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Out On The Mudline

by W. P. Sissell

The Farm

I have read the pro’s and con’s of the return of the land “seized” by the builders of the several dams which produced the reservoirs in the Yazoo-Mississippi watershed (those builders, “seizers,”) were you, the citizens of these United States.  Yes, we were paid for the land, a pittance even at that time.  The land which we owned—at present it is out of water but most of the arable land is in the state we found it when it was purchased from the Indian’s, grown up in brush.  I wonder how many dollars was paid as a drainage tax, recouping the cost of dredging the channels of Yocona and O’tuckalofa.  I have been told that Mr. Taylor Rotenberry, who owned many acres in the Yocona Drainage District but was still affected by flooding, tried to sell out but finally decided to stick with the increased tax.  Most people in the Yocona and O’tuckalofa drainage way were in the same boat with not much of a paddle.  Now we know that we helped elect the people who figured out the entire system with little or no cost to those whom it helped the greatest.  

Some of those who have written letters to the editor want a place to hunt and play.  I recently had a comment about what a great swimming place “Sissell’s Pond” was.  It  was built, primarily, as a water source for cattle water with the added special benefit that my mother, “Miss Sadie,” along with others on our farm would have a good place to fish and swim.  When I got home from the service, 1946, I pulled stumps, excavated during the building of the pond, out of the pool area.  

The farm, where I spent the happiest years of my life, suddenly was gone—to forever belong to someone else.  All the various buildings—most of them built of lumber sawed on our own sawmill—once out behind the barn but now on our new Cottoner place, had to be bought back and torn down.   When I came home from the service my folks had already sold all land north of the Mudline Road in preparation for the coming of the Reservoir.  

That lost “wealth” of buildings is something I have never recovered from, for right now some fifty-three years later, I am thinking of, planning on, adding another storage building.    


Sure, I would love to be able to take my grandsons and show them where Joe Stribling and Dave Folson showed me the art of handling one end of a crosscut saw—correctly and all the other facets of logging.  I was proud to have such knowledgeable instructors.  Then there was Shirley McCain whom I helped haul sand rock from the side of one of those mountains for Billy Boy Mitchell and me to break into one-inch rocks.  Adams Mitchell, Billy Boy’s father, taught me how to chop cotton.  There was Floyd McCain who religiously cut my hair every Saturday morning—one of the best barbers around.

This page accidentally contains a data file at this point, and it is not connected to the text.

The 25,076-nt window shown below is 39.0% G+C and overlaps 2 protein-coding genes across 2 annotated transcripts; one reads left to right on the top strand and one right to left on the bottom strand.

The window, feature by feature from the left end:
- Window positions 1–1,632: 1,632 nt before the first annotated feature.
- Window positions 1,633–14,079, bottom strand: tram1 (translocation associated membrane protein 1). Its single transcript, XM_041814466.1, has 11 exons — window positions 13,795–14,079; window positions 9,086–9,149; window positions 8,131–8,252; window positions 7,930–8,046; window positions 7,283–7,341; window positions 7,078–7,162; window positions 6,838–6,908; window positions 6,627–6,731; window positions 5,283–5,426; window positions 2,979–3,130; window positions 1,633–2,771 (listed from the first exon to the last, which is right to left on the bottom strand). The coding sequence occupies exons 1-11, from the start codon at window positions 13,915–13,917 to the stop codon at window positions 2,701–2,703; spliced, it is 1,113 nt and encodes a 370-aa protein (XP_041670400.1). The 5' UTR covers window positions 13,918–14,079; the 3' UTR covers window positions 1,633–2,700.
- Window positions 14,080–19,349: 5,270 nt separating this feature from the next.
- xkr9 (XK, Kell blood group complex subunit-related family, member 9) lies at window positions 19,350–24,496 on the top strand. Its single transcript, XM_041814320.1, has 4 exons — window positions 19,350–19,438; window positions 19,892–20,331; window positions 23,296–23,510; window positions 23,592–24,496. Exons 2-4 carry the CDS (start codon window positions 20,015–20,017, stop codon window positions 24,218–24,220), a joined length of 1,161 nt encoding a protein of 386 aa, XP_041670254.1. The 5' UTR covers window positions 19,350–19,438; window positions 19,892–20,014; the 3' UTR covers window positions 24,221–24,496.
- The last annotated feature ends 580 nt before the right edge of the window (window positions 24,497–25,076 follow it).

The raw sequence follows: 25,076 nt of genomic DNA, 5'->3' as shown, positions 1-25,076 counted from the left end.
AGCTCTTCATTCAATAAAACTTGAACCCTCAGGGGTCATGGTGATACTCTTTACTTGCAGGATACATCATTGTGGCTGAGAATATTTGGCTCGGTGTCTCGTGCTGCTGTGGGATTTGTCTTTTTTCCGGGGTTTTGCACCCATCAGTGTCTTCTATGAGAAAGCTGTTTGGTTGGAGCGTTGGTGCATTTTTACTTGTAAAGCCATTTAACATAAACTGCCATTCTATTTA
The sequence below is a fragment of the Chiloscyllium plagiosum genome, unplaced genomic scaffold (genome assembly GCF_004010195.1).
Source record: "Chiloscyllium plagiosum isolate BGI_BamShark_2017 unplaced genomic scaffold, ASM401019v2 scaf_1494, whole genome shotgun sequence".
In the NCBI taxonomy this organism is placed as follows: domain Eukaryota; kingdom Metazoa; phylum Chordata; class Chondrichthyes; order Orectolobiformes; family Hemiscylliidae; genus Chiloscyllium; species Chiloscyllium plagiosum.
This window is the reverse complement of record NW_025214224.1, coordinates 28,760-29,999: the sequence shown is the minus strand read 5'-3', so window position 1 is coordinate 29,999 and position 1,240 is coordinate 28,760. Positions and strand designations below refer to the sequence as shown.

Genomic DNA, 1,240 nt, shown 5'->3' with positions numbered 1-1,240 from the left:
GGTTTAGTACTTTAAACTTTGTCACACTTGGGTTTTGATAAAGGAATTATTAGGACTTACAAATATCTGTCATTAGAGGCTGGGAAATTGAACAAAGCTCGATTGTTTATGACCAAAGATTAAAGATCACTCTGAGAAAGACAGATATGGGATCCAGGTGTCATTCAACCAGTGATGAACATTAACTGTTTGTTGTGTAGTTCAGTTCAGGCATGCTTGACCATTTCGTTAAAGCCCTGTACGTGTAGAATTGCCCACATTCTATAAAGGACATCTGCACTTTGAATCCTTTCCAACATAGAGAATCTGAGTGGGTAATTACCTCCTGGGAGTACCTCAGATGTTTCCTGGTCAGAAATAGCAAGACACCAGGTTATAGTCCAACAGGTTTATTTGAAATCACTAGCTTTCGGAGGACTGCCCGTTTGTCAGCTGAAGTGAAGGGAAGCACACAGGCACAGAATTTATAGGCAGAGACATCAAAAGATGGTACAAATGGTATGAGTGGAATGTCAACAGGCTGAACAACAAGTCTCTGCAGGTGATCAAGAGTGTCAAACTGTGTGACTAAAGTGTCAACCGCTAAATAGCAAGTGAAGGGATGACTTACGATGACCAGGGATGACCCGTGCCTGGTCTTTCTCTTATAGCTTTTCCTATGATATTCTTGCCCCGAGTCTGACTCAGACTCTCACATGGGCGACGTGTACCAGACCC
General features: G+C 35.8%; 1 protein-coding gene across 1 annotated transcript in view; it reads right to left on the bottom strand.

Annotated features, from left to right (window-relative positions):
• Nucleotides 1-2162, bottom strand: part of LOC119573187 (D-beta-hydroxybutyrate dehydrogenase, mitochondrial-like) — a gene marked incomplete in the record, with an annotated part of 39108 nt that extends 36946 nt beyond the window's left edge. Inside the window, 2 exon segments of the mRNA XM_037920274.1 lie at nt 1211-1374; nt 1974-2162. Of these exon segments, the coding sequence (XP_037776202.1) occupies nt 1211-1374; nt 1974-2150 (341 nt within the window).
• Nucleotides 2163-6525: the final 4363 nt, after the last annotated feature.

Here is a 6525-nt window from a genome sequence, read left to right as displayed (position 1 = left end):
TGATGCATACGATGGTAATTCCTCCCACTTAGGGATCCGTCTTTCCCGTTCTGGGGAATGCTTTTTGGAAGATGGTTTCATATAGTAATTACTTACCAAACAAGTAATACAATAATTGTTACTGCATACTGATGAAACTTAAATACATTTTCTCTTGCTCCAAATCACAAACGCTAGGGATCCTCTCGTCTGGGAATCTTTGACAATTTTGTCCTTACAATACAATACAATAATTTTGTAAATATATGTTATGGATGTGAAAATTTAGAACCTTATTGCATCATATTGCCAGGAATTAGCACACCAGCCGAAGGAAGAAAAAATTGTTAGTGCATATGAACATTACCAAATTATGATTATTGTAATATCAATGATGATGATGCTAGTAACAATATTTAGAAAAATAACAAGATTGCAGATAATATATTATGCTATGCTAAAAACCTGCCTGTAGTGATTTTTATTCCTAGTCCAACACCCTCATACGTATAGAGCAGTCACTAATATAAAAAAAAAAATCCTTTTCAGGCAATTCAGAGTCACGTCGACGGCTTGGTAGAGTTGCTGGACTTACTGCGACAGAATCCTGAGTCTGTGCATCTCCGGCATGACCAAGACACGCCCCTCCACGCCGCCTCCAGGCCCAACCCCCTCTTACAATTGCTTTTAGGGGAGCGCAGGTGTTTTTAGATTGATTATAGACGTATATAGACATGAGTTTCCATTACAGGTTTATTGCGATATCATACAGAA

One of the interviewers from Enid Reservoir asked me about the  kind of community in which we  lived.  My answer:  We were our own community—ten to twelve families—we all answered to Mr. Reuel and/or Miss Sadie.  We had a good time amongst ourselves, working together.

 Nannette and I had already selected a place for our home—with its back to one of those mountains or maybe up on the side of it a little bit.  If you ask either of us today—we looked at a house just a few days ago where we might have lived—you would get a pair of resounding no’s.  In those fifty-eight years, although  we both still love the Taylor—Water Valley area,  we’ve lived in two communities, four houses (one of the houses which we built was taken from us by the “seizers,” this time you of the state of Mississippi) .  When we moved to Crowder my father told me one day, “Son, the people you should get to know here are the church people.”  We heard him.  We have many, many friends in that area.  Just yesterday our daughter was complimenting a young woman who works for a friend of our son.  That girl is the great granddaughter of a good, Crowder friend.  

Today, Batesville, Mount Olivet Community, is our community.  In 1947, if you told me that I would be a retired teacher in 2007, I would have thought you were mad—but I am and so is my wife, Nannette.  We have children all over, not just the USA—the world. In talking to a former student several days ago, the young woman commented,  “No, I can’t do that Sunday, for I’ll be in Brussels Saturday.” If you saw a comment about the U. S. attorney in Oxford making a statement—that’s another of my students.  

We’ve loved our life.  There haven’t been many hard times and we’ve gotten through those, standing by our faith.  It would be hard to even think of not having some of those good friends alongside those we have from the early days.  

I hope that you will treat all that ground as kind of sacred, for there’s a lot of us still around that put many a footprint on it—and I do hope that the Supervisors get the correct amount of tax money.

Our wish for you is a happy holiday season—Nannette and I sent our annual stack of cards yesterday—then we remembered a number that we forgot—some of them important ones.  

You can reach me most of the time at 23541 Highway 6, Batesville, MS 38606, 662-563-9879 or  

Have a good week

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